12V, 500mA Step-Down Voltage Regulator D24V5F12 by Pololu.
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This micro sized step-down voltage regulator is perfect for supplying 12V power (from a higher voltage source like 4S or 5S LiPo) to your FPV gear that needs specifically 12V range. Power 12V flight cameras, LED lights or other gear that can only run on 12V.
The compact (13×10×3 mm) D24V5F12 synchronous buck voltage regulator takes an input voltage of up to 36 V and efficiently reduces it to 12 V while allowing for a maximum output current of 500 mA. This regulator offers typical efficiencies between 80% and 93% and has a very low dropout, so it can be used with input voltages as low as a few hundred millivolts above 12 V. The pins have a 2.5mm spacing, making this board compatible with standard solderless breadboards and perfboards.
The buck regulator has four connections: Shutdown (SHDN), input voltage (VIN), ground (GND), and output voltage (VOUT).
The SHDN pin can be driven low (under 0.4 V) to turn off the output and put the board into a low-power state. There is a 100 kΩ pull-up resistor between the SHDN pin and VIN, so if you want to leave the board permanently enabled, the SHDN pin can be left disconnected. While the SHDN pin is being driven low, the current draw of the regulator is dominated by the current through the pull-up resistor and will be proportional to the input voltage. (At 36 V in it will draw about 360 μA.)
The input voltage, VIN, powers the regulator. Voltages between 3 V and 36 V can be applied to VIN, but the effective lower limit of VIN is VOUT plus the regulator’s dropout voltage, which varies approximately linearly with the load (see graphs of dropout voltages as a function of the load). Additionally, please be wary of destructive LC spikes (see below for more information).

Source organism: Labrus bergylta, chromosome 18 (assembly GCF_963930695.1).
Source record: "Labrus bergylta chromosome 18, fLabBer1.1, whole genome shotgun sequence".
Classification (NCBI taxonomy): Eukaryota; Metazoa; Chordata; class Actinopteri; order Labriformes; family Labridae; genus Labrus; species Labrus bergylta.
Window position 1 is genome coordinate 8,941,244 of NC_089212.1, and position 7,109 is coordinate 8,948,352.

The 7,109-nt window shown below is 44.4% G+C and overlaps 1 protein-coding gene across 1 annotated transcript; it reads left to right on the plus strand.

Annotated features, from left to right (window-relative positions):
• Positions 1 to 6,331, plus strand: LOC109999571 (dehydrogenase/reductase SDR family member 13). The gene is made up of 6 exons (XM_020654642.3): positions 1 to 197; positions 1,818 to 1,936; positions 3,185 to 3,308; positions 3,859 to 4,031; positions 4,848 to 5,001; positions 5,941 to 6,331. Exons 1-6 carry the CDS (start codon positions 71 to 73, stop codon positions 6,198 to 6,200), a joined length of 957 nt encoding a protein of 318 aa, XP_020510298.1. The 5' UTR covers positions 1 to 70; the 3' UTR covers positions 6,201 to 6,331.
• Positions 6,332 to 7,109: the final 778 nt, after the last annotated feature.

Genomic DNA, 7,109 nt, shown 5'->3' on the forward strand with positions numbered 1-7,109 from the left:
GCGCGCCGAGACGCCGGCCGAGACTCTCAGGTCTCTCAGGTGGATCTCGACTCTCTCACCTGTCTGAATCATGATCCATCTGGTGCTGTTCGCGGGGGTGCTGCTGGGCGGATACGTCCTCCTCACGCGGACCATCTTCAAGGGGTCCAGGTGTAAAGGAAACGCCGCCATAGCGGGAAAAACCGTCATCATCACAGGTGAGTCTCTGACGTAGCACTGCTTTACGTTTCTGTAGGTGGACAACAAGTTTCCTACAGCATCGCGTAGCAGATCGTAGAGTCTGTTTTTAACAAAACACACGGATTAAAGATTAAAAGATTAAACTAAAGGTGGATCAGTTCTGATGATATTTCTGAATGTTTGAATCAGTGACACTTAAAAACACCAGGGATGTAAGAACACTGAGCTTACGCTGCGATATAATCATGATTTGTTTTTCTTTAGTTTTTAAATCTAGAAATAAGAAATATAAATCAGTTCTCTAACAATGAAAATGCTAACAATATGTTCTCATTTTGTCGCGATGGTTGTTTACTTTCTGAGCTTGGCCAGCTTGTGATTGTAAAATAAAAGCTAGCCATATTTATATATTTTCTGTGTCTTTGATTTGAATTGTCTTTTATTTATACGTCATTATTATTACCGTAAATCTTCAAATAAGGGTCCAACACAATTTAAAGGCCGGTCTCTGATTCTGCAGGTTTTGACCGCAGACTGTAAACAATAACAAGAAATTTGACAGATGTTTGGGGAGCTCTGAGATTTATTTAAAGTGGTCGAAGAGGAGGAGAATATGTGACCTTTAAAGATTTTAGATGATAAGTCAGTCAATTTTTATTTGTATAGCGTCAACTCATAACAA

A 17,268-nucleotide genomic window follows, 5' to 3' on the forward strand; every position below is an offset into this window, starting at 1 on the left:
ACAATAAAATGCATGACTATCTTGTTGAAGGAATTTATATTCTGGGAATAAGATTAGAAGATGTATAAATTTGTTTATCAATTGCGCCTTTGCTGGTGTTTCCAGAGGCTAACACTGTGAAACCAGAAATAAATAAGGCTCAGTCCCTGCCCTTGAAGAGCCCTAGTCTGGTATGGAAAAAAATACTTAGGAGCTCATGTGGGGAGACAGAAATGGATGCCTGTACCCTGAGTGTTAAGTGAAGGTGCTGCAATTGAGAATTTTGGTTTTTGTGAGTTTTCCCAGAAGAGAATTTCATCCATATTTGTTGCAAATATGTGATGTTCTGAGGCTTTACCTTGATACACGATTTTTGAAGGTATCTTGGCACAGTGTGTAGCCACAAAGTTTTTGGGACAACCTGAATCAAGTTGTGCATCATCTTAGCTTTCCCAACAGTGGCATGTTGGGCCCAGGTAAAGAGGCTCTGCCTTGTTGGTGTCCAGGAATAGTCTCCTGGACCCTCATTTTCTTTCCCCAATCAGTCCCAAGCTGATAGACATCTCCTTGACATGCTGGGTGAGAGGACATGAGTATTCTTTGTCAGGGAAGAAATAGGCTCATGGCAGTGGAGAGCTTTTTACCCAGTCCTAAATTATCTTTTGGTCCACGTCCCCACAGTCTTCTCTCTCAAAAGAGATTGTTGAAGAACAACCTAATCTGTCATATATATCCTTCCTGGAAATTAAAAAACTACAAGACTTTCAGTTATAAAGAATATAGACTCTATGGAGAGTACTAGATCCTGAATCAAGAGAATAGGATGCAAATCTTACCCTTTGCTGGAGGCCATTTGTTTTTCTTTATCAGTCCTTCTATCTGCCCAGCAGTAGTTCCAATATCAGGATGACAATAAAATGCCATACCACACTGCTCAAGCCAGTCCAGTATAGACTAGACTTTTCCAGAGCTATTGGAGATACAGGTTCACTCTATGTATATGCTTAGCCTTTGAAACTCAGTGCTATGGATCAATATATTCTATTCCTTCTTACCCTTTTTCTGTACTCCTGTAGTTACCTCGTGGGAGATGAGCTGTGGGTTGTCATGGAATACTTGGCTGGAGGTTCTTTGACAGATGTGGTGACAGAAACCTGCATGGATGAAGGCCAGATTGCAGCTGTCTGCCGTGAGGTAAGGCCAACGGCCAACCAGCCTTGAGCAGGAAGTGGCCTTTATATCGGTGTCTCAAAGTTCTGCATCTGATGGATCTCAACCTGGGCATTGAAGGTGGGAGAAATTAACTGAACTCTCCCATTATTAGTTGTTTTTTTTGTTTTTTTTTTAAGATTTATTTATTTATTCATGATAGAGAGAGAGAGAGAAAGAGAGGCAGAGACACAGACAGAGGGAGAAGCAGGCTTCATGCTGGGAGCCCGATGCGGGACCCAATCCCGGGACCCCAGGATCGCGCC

The output voltage, VOUT, is fixed and depends on the regulator version: The D24V5F12 version outputs 12 V.
The four connections are labeled on the back side of the PCB and are arranged with a 2.5 mm spacing along the edge of the board for compatibility with solderless breadboards, connectors, and other prototyping arrangements that use a 2.5 mm grid. You can solder wires directly to the board or solder in either the 5×1 straight male header strip or the 5×1 right-angle male header strip that is included.
The efficiency of a voltage regulator, defined as (Power out)/(Power in), is an important measure of its performance, especially when battery life or heat are concerns. This family of switching regulators typically has an efficiency of 80% to 93%, though the actual efficiency in a given system depends on input voltage, output voltage, and output current. See the efficiency graph in pictures.
In order to achieve a high efficiency at low loads, this regulator automatically goes into a power-save mode where the switching frequency is reduced. In power-save mode, the switching frequency of the regulator changes as necessary to minimize power loss. This could make it harder to filter out noise on the output caused by switching.
The dropout voltage of a step-down regulator is the minimum amount by which the input voltage must exceed the regulator’s target output voltage in order to ensure the target output can be achieved. For example, if a 5 V regulator has a 1 V dropout voltage, the input must be at least 6 V to ensure the output is the full 5 V. Generally speaking, the dropout voltage increases as the output current increases.
When connecting voltage to electronic circuits, the initial rush of current can cause voltage spikes that are much higher than the input voltage. If these spikes exceed the regulator’s maximum voltage (36 V), the regulator can be destroyed. In our tests with typical power leads (~30″ test clips), input voltages above 20 V caused spikes over 36 V.
If you are connecting more than 20 V or your power leads or supply has high inductance, it's recommended to solder a 33 μF or larger electrolytic capacitor close to the regulator between VIN and GND. The capacitor should be rated for at least 50 V.